Currently viewing the category: "Katydids"
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Subject: What’s this bug?
Location: Western Cape, South Africa
December 15, 2014 8:18 am
Dear Bugman,
We saw this crazy bug while hiking in the dunes of the Western Cape National Park in South Africa in December. Unfortunately, I didn’t get a good photo indicating scale, however, in it’s entirety, it was approximately the size of an average man’s palm (about 3 inches across.) It also had “wings”, black in color and round in shape, positioned under it’s legs which seems to vibrate when we got near, making a loud “buzzing” sound which was what caught my attention. The colors were vibrant and it was a little intimidating! Our friends that lived in the area said they had never seen such a thing! Any ideas? Curious minds want to know! Thank you!
Signature: Jenny

Ed. Note:  The identical image was sent with this request
Subject: Funky critter in South Africa
Location: the Dunes in West Coast National Park Langebaan-Western-Cape-South-Africa
December 15, 2014 2:00 pm
This is an unusual spider located on the Dunes in West Coast National Park Langebaan-Western-Cape-South-Africa
Trying to determine what the species actually is? hopefully you can answer our query.
Signature: Mrs. Lauri Brownson

Orthopteran (ventral view)

Shortwinged Predatory Katydid (ventral view)

Hi Jenny,
Because this Orthopteran is on its back with its belly in the air, we are going to have a very difficult time identifying it.  We can tell you it is a Longhorned Orthopteran in the suborder Ensifera, and that it is most likely a King Cricket in the subfamily Hetrodinae.  We are leaning toward the genus
Acanthoplus, and you can see a brightly colored individual here on iSpot as well as here on iSpot.  King Crickets are also known as Corn Crickets.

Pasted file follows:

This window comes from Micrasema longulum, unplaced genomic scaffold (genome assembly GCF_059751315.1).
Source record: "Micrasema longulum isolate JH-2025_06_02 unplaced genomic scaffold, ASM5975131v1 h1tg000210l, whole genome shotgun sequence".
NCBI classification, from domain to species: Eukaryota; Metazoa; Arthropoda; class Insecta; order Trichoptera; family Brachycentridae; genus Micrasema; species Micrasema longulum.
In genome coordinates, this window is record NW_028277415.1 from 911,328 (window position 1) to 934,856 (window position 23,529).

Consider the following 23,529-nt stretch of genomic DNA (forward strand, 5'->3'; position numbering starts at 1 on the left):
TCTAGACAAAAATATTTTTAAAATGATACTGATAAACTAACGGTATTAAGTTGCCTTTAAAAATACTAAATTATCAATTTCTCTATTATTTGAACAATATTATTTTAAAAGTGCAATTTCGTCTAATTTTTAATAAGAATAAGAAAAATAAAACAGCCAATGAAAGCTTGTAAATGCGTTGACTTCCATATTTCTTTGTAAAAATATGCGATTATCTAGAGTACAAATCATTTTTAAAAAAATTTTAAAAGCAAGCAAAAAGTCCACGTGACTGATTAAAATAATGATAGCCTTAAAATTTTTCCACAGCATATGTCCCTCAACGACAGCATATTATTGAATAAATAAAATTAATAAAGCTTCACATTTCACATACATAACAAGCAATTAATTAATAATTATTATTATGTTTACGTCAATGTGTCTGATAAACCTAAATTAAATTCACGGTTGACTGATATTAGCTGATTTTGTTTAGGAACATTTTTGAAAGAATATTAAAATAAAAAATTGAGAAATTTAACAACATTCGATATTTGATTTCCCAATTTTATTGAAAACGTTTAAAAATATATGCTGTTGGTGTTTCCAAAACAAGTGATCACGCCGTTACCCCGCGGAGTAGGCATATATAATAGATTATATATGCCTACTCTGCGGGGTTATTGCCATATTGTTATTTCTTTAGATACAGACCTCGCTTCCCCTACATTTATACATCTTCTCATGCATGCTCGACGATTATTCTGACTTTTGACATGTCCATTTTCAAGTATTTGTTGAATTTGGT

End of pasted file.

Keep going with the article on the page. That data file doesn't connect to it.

Dear Mrs. Lauri Brownson,
We received the identical image from Jenny.  We are enclosing the reply we sent her.
 

Interesting creature to say the least! thank you for your time!  and speed!
Lauri Brownson

Update
Location: West Coast, South Africa
December 17, 2014 3:05 am
Dear Bugman~
Thank you for taking the time to look at the photo I submitted yesterday for identification. I was having trouble finding a confirmation on it;s i.d., so I contacted the University of Cape Town, South Africa, as this is the region in which we sighted the gorgeous insect. Associate Professor of Biological Sciences and co-author of the “Field Guide to Insects of South Africa”, Mike Picker offered this info regarding the photo:
“This was an unusual sighting, in that these carnivorous grasshoppers are rarely seen, except at night when they emerge from the dense bushes in which they hide during the day. They are fairly common along the west coast all the way to Namibia, with adults maturing in summer. They are katydids (Tettigoniidae), Hemiclonia melanoptera (Short-winged predatory katydid). The wings seem to be used as a warning signal (the buzzing that you describe) although I have not seen this. There are four related species in the genus, and other winged species in the summer rainfall part of the region. All can deliver a severe bite (have massive black toothed mandibles) – so you did the right thing by not picking it up!”
With his permission, I thought I’d share this with you and your staff to help with future identifications!
Thanks again for your time!
Signature: Kind Regards, Jenny Haldiman

Thanks for that update Jenny.  We searched that name and we found this posting listed under the genus Clonia on iSpot.  There is also an image on Zandvlei Turst Insects and the Global Biodiversity Information Facility indicates that Clonia and Hemiclonia are synonyms.  ISpot also has this fine image.

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Subject: Orthoptera
Location: South Namibia
November 30, 2014 10:34 am
This big insect (about 6 cm) was dead and injured (in october).
Signature: visitor

Armored Ground Cricket

Armored Ground Cricket

Dear visitor,
This is an Armored Ground Cricket or Armored Bush Cricket, a type of flightless Katydid, most likely in the subfamily Tettigoniinae.  Some South African species are known as Koringkriek.
  We have not been able to locate any images online that look like your individual.  The Little Kulala Lodge website has some individuals pictured.  We will attempt to contact Katydid expert Piotr Naskrecki to see if he can give us a more specific identification.